The cedi has fallen 40% against the US dollar this year, making it one of the world’s worst-performing currencies.
Ghana, once seen as a shining example of economic strength in the region, is also struggling with high inflation.
The country last went to the IMF for help in 2009, when it secured a $600bn (£360bn), three-year aid package.
Despite being a major exporter of gold, oil and cocoa, Ghana is struggling with large current account and budget deficits.
Last week, the country’s finance minister told the BBC the country would fix its currency problems itself and only go to the IMF as a last resort.
Many experts see the decision to go to the IMF as the first admission by the government that the economy is in bad shape.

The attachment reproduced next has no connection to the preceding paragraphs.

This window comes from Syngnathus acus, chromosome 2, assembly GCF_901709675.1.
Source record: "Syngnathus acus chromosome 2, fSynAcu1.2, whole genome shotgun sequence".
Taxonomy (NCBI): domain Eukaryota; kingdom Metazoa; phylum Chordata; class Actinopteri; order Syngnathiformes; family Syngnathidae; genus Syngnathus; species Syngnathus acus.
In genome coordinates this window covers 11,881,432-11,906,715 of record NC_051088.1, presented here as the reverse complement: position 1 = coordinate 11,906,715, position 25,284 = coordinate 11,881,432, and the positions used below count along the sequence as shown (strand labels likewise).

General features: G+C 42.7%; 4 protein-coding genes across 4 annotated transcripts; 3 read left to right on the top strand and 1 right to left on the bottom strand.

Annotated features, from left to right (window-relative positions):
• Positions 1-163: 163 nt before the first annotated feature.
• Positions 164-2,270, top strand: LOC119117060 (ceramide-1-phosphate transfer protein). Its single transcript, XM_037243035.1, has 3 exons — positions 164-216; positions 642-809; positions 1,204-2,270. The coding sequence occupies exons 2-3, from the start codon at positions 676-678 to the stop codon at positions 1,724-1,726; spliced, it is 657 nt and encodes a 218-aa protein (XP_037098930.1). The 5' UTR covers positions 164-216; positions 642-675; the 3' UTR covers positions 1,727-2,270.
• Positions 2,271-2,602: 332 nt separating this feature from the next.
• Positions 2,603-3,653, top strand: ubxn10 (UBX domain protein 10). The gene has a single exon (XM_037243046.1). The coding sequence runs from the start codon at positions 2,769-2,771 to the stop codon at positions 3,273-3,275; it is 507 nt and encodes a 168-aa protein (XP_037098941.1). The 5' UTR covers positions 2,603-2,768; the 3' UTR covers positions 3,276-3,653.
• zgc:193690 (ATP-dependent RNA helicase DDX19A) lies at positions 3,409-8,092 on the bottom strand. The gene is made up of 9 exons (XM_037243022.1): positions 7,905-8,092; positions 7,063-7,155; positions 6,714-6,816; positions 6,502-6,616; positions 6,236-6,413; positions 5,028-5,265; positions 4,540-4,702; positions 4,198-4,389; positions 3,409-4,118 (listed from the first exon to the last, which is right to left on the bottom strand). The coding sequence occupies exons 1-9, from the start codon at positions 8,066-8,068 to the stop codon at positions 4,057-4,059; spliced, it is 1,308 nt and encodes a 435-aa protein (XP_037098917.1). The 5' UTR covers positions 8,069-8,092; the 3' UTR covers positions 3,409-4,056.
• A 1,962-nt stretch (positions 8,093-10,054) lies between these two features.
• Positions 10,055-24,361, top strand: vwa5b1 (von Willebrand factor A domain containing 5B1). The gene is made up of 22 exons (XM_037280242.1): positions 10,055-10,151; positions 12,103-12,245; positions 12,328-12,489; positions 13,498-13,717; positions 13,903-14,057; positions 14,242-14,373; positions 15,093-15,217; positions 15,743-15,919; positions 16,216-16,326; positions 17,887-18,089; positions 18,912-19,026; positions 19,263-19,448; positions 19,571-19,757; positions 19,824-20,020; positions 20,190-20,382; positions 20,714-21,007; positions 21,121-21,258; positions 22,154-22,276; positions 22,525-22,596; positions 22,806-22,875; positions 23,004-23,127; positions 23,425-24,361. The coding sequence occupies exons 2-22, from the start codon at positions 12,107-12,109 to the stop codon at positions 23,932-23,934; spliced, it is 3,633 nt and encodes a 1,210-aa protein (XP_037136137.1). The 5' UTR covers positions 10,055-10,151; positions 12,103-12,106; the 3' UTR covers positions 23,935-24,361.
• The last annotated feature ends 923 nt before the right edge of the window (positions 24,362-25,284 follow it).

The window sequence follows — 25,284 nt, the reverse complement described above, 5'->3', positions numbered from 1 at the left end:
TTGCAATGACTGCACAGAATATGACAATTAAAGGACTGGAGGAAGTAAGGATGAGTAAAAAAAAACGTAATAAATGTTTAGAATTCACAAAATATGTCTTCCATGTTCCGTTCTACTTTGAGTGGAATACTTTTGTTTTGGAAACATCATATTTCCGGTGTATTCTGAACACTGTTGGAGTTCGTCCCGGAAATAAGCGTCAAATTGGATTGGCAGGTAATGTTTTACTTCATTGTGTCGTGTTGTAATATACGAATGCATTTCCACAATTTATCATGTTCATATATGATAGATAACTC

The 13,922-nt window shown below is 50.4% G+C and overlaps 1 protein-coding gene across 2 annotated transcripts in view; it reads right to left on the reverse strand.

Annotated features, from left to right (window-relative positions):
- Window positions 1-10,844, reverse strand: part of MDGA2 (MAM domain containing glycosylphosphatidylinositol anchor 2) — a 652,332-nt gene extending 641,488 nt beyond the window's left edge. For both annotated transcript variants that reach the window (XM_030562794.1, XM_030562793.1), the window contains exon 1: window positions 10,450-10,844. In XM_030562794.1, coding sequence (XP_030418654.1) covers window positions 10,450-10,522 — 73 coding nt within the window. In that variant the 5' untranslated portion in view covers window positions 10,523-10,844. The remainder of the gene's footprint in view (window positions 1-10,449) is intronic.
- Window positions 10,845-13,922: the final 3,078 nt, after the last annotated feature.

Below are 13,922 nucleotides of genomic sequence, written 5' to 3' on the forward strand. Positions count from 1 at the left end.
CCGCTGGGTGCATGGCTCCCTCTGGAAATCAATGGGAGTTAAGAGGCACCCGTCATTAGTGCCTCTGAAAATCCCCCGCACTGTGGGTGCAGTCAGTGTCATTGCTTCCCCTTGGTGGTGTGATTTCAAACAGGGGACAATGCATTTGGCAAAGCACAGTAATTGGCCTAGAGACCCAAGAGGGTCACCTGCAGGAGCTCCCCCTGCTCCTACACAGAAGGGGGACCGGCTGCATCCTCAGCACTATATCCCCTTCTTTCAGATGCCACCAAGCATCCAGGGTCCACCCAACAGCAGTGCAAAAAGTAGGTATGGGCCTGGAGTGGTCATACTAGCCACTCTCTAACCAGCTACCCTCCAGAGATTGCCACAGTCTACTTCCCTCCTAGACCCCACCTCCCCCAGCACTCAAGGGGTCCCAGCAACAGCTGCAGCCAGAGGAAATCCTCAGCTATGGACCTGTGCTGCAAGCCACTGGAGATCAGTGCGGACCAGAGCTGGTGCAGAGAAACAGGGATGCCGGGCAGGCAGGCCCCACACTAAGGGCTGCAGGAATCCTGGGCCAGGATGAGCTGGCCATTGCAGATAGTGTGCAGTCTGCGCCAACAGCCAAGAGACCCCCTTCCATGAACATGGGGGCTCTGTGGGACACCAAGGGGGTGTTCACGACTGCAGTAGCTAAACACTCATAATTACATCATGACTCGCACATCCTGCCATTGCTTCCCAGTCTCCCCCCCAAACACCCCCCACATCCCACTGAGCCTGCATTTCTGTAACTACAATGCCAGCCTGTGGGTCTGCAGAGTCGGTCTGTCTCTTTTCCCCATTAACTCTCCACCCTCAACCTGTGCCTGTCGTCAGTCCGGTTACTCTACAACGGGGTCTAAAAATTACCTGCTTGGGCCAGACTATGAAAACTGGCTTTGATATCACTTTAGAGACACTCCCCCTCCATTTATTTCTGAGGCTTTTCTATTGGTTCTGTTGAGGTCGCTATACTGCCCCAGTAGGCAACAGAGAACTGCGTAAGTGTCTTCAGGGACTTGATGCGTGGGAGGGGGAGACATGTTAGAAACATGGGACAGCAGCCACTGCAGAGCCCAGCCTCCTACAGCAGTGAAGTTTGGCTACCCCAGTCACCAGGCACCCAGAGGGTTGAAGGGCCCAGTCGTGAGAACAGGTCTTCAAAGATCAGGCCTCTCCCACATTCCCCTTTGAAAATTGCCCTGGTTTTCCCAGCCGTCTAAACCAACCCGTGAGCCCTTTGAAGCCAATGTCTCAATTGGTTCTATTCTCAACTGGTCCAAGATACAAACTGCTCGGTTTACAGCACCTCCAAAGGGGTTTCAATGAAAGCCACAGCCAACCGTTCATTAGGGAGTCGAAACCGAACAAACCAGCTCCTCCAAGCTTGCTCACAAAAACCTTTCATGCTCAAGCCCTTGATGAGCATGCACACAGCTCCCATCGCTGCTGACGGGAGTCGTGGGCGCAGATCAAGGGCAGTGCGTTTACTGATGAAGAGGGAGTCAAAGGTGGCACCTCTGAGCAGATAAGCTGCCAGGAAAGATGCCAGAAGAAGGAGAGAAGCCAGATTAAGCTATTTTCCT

Commentators said the move would force the government to take stronger action to tackle rising deficits and inflation.
“An IMF programme is likely to give to investors that additional level of confidence that fiscal consolidation might be pursued more seriously,” said Razia Khan at Standard Chartered bank.
“However, news of potential talks with the IMF is unlikely to be enough, on its own, to make a meaningful difference to the cedi just yet.”
Mark Asibey-Yeboah, spokesman for the opposition New Patriotic Party, said the IMF would insist on the government introducing measures to tackle inflation, including a freeze on wages.
“But all in all, the benefits will still outweigh the downside, so it’s a step in the right direction,” he said.